In 2004, scientists reported detecting the spectral signatures of anthracene and pyrene in the ultraviolet light emitted by the Red Rectangle nebula (no other such complex molecules had ever been found before in outer space)...

In 2010, fullerenes (or "buckyballs") were detected in nebulae. Fullerenes have been implicated in the origin of life; according to astronomer Letizia Stanghellini, "It's possible that buckyballs from outer space provided seeds for life on Earth. Source


*


reply to 727sky


I am about as interested in the methods they use for detection as I am in the findings.

Absorption spectroscopy



posted on Sep, 26 2014 @ 06:57 AM
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originally posted by: TrueBrit
a reply to: jeep3r

Ah yes, the new definition of organic, which used to be a word which, rather sensibly, used to refer only to things either comprising, or previously a part of an organism, but now refers to most carbons.

I hate that they changed the meaning of that word. It gives an improper impression of the facts to suggest that organic matter has been detected in the interstellar medium. To clarify, the material they are talking about may not ever have been a part of an organism. The dilution of the terminology we use to talk about these things, does not assist us in communicating effectively on topics like this.

That said, the spread of complex carbon chains in the medium is of interest, and does imply a certain abundance. I will have to keep abreast of these developments.


I don't believe anybody has been changing the meaning of words, in chemistry organic compounds are simply those that contain carbon. In generic terms organic means part/from a living creature. I think it's been that way for around 100 years, but I could be wrong and am open to some evidence to the contrary.

Many words have different meanings across different fields, or in the professional world vs the "normal" world. Organic happens to be one of them!



posted on Sep, 26 2014 @ 07:00 AM
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a reply to: James1982


I don't believe anybody has been changing the meaning of words

They did, but not very recently. I believe the change occurred with the advent of industrial chemistry somewhere in the early-to-mid twentieth century.



posted on Sep, 26 2014 @ 07:01 AM
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a reply to: Astyanax




Interesting it is, but the presence of organic compounds in interstellar space has been known since the 1930s.

so another way of looking at is "life is the norm" has been known for quite sometime



posted on Sep, 26 2014 @ 07:09 AM
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a reply to: hopenotfeariswhatweneed

Organic compounds are not life and do not require the presence of life to form. I am warm towards the idea of the ubiquity of life in the cosmos, but I'm afraid this isn't evidence for it. Sorry to disappoint.



posted on Sep, 26 2014 @ 07:23 AM
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originally posted by: Astyanax
a reply to: hopenotfeariswhatweneed

Organic compounds are not life and do not require the presence of life to form. I am warm towards the idea of the ubiquity of life in the cosmos, but I'm afraid this isn't evidence for it. Sorry to disappoint.



it is only a matter of time till we figure it out...either way it is interesting



posted on Sep, 26 2014 @ 07:29 AM
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a reply to: James1982

dictionary.reference.com...

As you will see in the above link, the meaning of organic HAS been modified in relatively recent times, previously having been used to describe a class of chemical compounds derived from organisms, but which now refers to all other carbon compounds as well.
edit on 26-9-2014 by TrueBrit because: Grammar and spelling error removal.



posted on Sep, 26 2014 @ 09:08 AM
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originally posted by: TrueBrit
a reply to: James1982

dictionary.reference.com...

As you will see in the above link, the meaning of organic HAS been modified in relatively recent times, previously having been used to describe a class of chemical compounds derived from organisms, but which now refers to all other carbon compounds as well.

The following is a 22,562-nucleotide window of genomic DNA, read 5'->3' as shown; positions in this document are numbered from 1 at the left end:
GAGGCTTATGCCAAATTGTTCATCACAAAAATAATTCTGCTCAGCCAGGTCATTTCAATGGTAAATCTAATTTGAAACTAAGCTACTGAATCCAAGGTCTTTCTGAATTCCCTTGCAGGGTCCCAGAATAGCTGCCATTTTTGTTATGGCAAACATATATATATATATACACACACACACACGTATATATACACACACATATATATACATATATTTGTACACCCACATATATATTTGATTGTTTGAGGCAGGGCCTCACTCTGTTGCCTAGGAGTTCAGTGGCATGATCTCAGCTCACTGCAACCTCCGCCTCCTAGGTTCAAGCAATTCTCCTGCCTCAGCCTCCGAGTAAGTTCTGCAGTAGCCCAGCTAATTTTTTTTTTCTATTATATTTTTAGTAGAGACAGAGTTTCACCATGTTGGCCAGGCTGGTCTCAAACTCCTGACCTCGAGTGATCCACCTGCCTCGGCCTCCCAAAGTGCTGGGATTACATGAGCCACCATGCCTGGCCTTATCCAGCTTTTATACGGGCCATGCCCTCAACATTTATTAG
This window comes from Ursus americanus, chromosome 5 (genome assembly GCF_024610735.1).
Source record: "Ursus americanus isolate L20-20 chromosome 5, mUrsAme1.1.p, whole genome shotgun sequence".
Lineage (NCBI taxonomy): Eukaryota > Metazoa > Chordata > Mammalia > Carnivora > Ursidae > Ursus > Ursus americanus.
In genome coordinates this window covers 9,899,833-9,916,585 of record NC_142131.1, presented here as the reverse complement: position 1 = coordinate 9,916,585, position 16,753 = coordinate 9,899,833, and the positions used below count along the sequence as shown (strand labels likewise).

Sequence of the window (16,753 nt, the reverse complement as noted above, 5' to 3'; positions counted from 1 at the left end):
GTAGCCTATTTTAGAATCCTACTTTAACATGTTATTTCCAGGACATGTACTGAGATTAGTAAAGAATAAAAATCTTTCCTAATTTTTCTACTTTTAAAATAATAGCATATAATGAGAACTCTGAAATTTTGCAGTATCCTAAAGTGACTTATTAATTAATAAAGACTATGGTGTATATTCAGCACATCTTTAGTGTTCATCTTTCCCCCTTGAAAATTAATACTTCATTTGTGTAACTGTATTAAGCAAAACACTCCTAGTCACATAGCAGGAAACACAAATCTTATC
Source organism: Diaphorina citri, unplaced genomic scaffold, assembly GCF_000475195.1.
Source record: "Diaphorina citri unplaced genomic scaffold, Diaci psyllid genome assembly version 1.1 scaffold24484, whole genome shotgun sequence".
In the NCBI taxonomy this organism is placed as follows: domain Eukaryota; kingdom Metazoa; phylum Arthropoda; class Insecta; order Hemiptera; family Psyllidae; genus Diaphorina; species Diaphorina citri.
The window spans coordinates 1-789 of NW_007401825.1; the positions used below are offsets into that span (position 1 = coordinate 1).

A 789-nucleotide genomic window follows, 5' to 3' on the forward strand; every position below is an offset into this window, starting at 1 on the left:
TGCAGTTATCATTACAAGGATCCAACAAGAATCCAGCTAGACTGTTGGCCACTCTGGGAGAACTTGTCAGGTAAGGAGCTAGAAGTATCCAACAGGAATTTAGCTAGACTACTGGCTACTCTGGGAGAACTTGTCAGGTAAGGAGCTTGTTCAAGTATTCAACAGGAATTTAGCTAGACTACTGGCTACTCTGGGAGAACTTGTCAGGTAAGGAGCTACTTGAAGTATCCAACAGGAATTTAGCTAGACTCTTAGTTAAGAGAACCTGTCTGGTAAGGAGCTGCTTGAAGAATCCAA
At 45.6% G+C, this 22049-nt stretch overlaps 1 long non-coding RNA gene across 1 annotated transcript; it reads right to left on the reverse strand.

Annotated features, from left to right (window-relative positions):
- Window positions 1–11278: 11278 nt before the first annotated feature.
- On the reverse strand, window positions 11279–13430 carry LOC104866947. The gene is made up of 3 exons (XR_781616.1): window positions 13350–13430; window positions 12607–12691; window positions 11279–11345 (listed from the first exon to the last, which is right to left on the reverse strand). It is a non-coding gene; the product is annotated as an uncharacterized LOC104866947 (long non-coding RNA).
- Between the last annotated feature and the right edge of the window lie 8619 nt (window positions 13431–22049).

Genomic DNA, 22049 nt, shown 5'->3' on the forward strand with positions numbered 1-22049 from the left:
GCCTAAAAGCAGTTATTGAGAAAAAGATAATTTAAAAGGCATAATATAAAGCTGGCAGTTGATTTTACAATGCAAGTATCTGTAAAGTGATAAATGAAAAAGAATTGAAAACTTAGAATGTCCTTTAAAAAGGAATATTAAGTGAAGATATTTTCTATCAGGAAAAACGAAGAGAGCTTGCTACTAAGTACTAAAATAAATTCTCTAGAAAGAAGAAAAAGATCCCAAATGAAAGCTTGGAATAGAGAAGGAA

None of us were alive when the old meaning was in official use so it just seemed odd to be upset about a change that you weren't around to see. I wasn't sure if you thought it was something changed within the last 20 years or something so I was just pointing out that the meaning has been fixed for awhile now.


originally posted by: Astyanax
a reply to: James1982


I don't believe anybody has been changing the meaning of words

They did, but not very recently. I believe the change occurred with the advent of industrial chemistry somewhere in the early-to-mid twentieth century.


I did mention "within the last 100 years" in my post



posted on Sep, 26 2014 @ 09:21 AM
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a reply to: James1982

Hmmm... well, I am surprised by that. They were still teaching the original definition in my senior school when I started there, about eighteen years back! That is now number 9568 on the list of reasons why I hate the place and near enough everyone who ever worked there.



posted on Sep, 26 2014 @ 11:27 AM
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a reply to: TrueBrit

Perhaps you might want to check on the history of the term "organic compound."

Friedrich Wöhler may be of interest. His synthesis of urea might be considered the separation of the term from biology.
edit on 9/26/2014 by Phage because: (no reason given)



posted on Sep, 26 2014 @ 11:28 AM
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a reply to: Phage

I might have to!

Thanks for the suggestion Phage!



posted on Sep, 26 2014 @ 01:32 PM
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a reply to: this thread

ETA: the main reason why this appears to be major news is this:

The detection of interstellar molecules that are 'branching out' strongly suggests that amino-acids will also be found very soon (throughout the universe) simply because they have the same kind of 'branching' characteristics. And such amino-acids are a key ingredient for life as we know it.

Of course, the search for organic molecules has already been going on since the 1960s, but because of the above explanation, these findings seem to be of great importance for the field of radio astronomy (and related sciences).

Source
edit on 26-9-2014 by jeep3r because: text



posted on Sep, 26 2014 @ 01:40 PM
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originally posted by: TrueBrit
a reply to: jeep3r

Ah yes, the new definition of organic, which used to be a word which, rather sensibly, used to refer only to things either comprising, or previously a part of an organism, but now refers to most carbons.


Eh? Organic chemistry is and always has been the chemistry of Carbon atoms.
edit on 26/9/2014 by yorkshirelad because: oops spelling